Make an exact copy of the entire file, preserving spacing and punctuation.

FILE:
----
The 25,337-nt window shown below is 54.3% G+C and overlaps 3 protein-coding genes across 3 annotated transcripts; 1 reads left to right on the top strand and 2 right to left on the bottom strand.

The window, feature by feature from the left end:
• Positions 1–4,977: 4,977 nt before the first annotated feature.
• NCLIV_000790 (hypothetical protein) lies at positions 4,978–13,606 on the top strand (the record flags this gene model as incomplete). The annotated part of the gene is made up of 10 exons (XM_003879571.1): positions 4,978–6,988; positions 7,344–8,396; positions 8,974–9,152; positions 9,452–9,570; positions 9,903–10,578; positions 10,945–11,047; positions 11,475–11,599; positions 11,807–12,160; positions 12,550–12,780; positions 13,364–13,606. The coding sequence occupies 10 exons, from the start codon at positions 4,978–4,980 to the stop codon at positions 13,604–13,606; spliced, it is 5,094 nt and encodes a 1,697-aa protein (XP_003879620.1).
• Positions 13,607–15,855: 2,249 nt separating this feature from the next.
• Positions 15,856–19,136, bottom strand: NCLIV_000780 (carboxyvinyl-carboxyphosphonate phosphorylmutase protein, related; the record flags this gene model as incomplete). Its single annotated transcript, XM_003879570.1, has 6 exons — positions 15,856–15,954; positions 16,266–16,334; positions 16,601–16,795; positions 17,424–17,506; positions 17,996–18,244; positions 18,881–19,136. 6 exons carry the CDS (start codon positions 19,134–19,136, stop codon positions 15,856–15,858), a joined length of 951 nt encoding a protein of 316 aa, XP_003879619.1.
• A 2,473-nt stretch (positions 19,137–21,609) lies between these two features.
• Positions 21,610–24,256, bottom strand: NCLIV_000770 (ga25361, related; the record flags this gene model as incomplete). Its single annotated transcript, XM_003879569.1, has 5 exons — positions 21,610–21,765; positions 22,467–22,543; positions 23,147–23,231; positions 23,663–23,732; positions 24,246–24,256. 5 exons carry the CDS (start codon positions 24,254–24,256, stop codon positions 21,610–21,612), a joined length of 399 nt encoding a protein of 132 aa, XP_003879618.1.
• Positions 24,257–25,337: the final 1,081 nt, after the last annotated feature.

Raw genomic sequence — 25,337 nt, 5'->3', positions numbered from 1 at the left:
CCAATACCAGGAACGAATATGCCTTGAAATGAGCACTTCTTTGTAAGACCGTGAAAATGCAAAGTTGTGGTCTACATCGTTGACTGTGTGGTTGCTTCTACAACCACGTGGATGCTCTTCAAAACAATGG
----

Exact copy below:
The 25,337-nt window shown below is 54.3% G+C and overlaps 3 protein-coding genes across 3 annotated transcripts; 1 reads left to right on the top strand and 2 right to left on the bottom strand.

The window, feature by feature from the left end:
• Positions 1–4,977: 4,977 nt before the first annotated feature.
• NCLIV_000790 (hypothetical protein) lies at positions 4,978–13,606 on the top strand (the record flags this gene model as incomplete). The annotated part of the gene is made up of 10 exons (XM_003879571.1): positions 4,978–6,988; positions 7,344–8,396; positions 8,974–9,152; positions 9,452–9,570; positions 9,903–10,578; positions 10,945–11,047; positions 11,475–11,599; positions 11,807–12,160; positions 12,550–12,780; positions 13,364–13,606. The coding sequence occupies 10 exons, from the start codon at positions 4,978–4,980 to the stop codon at positions 13,604–13,606; spliced, it is 5,094 nt and encodes a 1,697-aa protein (XP_003879620.1).
• Positions 13,607–15,855: 2,249 nt separating this feature from the next.
• Positions 15,856–19,136, bottom strand: NCLIV_000780 (carboxyvinyl-carboxyphosphonate phosphorylmutase protein, related; the record flags this gene model as incomplete). Its single annotated transcript, XM_003879570.1, has 6 exons — positions 15,856–15,954; positions 16,266–16,334; positions 16,601–16,795; positions 17,424–17,506; positions 17,996–18,244; positions 18,881–19,136. 6 exons carry the CDS (start codon positions 19,134–19,136, stop codon positions 15,856–15,858), a joined length of 951 nt encoding a protein of 316 aa, XP_003879619.1.
• A 2,473-nt stretch (positions 19,137–21,609) lies between these two features.
• Positions 21,610–24,256, bottom strand: NCLIV_000770 (ga25361, related; the record flags this gene model as incomplete). Its single annotated transcript, XM_003879569.1, has 5 exons — positions 21,610–21,765; positions 22,467–22,543; positions 23,147–23,231; positions 23,663–23,732; positions 24,246–24,256. 5 exons carry the CDS (start codon positions 24,254–24,256, stop codon positions 21,610–21,612), a joined length of 399 nt encoding a protein of 132 aa, XP_003879618.1.
• Positions 24,257–25,337: the final 1,081 nt, after the last annotated feature.

Raw genomic sequence — 25,337 nt, 5'->3', positions numbered from 1 at the left:
CCAATACCAGGAACGAATATGCCTTGAAATGAGCACTTCTTTGTAAGACCGTGAAAATGCAAAGTTGTGGTCTACATCGTTGACTGTGTGGTTGCTTCTACAACCACGTGGATGCTCTTCAAAACAATGG